IWW Takes on the Freelance Journalist Gig Economy
The role of technology in social and class struggles has long been debated among opponents of capitalism and the state.
But one of the newest branches of the Industrial Workers of the World, the Freelance Journalists’ Union, or IWWFJU, shows that digital praxis, coupled with the radical labor organization’s century-old model of organizing, offers even the most precarious workers new possibilities for resistance to their century-old enemy: the employing class.
Such was the case in June, when the IWW-FJU took to social media to reach freelancers for Vox media, the liberal conglomerate that includes their flagship site known for its narrative/ explainer-style coverage of socio-cultural subject matter, as well as digital verticals like Curbed (Real Estate), Eater (Food), SB Nation (Sports), and the Verge (Tech).
In May, Vox published Alexia Fernandez Campbell’s article “The recession hasn’t ended for gig economy workers.” Its conclusions were self-evident for most of us, with the possible exception of the rich liberals who run digital media, and occupy most senior editorial positions. Trying to exist in the gig economy—whether you’re a freelance journalist, a Seamless delivery person, or an Uber driver—is a constant struggle for material security and financial independence, in stark contrast to the myth of the self-reliant independent contractor. Quite often, in fact, they are trapped by the conditions of their employment.
At the time of the article’s publication, freelance contributors to Vox and its affiliates were prohibited from publicly sharing their rates by their contract provisions, a clause designed to allow commissioning editors to offer writers and photographers the absolute least they could.
The FJU issued a call for Vox freelancers to anonymously submit their rates, and received 48 responses in total. Some respondents were being paid as little as $0.10 a word for feature length articles requiring heavy reporting. As Rolling Stone contributor Molly Crabapple notes on the FJU’s website, these rates can often amount to as little as $1 an hour.
On August 16, Vox announced that it eliminated the provisions of its freelance agreement that prohibited contractors from disclosing and discussing rates. It was a victory for Vox contributors, and the IWW-FJU. But the fundamental reality of life as a freelance journalist, and the contracts that govern them, remain the same for most writers.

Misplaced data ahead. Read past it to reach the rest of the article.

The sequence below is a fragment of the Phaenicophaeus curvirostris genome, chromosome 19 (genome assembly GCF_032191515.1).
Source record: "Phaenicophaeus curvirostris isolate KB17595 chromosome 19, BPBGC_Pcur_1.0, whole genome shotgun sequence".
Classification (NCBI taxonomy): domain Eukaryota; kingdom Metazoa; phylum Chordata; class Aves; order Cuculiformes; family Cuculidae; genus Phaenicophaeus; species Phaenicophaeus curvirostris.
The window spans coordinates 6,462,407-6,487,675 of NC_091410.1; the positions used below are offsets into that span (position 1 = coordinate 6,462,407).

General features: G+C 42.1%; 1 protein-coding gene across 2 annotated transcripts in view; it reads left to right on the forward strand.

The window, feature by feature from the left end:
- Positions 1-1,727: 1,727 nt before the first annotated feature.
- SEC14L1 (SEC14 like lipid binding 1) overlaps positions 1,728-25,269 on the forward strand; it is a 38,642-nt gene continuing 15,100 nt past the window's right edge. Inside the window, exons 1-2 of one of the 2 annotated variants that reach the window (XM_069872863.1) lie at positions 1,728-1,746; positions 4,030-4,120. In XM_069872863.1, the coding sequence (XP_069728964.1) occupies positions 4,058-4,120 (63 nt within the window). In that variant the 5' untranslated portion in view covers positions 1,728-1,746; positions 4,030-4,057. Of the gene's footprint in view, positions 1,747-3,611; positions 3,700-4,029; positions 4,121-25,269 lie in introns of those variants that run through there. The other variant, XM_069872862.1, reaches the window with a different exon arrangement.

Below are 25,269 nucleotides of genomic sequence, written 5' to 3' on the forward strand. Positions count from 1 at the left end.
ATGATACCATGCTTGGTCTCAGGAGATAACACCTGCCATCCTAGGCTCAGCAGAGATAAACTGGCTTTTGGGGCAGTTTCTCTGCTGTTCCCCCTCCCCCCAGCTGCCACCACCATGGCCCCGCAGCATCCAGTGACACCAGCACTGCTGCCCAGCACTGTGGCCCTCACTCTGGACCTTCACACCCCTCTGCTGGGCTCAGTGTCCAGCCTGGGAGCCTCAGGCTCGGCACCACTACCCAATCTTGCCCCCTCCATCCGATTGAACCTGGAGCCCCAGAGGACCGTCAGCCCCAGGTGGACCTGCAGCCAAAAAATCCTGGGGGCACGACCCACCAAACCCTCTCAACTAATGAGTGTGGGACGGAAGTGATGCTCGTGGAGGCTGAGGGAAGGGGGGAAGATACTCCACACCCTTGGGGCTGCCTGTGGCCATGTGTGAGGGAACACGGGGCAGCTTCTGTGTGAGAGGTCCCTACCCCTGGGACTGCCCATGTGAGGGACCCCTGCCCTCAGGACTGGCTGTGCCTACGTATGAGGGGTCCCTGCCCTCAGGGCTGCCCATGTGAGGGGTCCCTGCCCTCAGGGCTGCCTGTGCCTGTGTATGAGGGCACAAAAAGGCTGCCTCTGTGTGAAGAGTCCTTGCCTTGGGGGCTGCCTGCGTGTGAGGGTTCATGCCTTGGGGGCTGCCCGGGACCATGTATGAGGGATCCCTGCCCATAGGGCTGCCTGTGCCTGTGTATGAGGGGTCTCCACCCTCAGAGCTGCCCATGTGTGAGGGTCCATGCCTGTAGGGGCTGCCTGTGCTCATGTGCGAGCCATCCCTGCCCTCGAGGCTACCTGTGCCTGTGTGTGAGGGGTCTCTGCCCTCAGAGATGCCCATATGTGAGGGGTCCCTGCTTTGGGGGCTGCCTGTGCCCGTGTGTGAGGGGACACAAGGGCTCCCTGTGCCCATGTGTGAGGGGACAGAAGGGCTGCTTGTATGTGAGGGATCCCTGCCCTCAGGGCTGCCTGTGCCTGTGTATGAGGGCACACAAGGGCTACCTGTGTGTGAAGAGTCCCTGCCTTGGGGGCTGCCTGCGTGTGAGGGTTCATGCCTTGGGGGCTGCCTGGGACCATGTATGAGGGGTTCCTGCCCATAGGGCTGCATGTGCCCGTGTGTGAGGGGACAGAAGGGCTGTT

Freelancers submit their pitches for articles “on spec,” that is, at the whim of editors, who sometimes reject or ignore the submission only to steal it themselves. If a pitch is accepted, a writer then works for a flat rate agreed upon at the outset of their assignment, inclusive of multiple drafts, hours of reporting, interviewing, transcription, and editing.
Editors are then free to reject a final draft as they see fit. Most outlets only accept invoices for payment once an article is published, and terms allow for payment months after an invoice is submitted. Even then, some outlets simply won’t pay unless threatened with legal action.
This is the distinctly un-sexy reality of life as a journalist, the supposed guardians of truth in capitalist society.
A decade ago, the revolutionary potential of mass movements linked with technology was heralded by many as a threat to authoritarian rule and even to capitalism itself.
Social media was the new printing press, and the Protestant Reformation had a modern analogue in the Arab Spring, the European anti-austerity movement, and Occupy.
Today, it feels as though we are living in the Catholic Counter-Reformation, and that the wave of authoritarian populists sweeping the globe have harnessed the power of technology to secure power, and even commit unspeakable acts of violence against the powerless.
In its earliest days, the IWW stood out within the Labor movement for its advocacy of industrial sabotage, a tactic embraced by various movements throughout the 20th century, from the Italian Autonomists of the 1970s, to the Greek anarchists of the modern era.
The IWW-FJU is fighting for the ability of people to tell the truth in our society, using its principles of horizontal organizing and direct action, along with 21st century tactics. Eventually, however, all such organizing will face the fundamental choice of whether to struggle for or against work itself, and the question of what post-work journalism might look like.
More info on the FJU is at freelancejournalistsunion.org. Email contact: email@example.com
Kamal Islam is a freelance journalist from Michigan.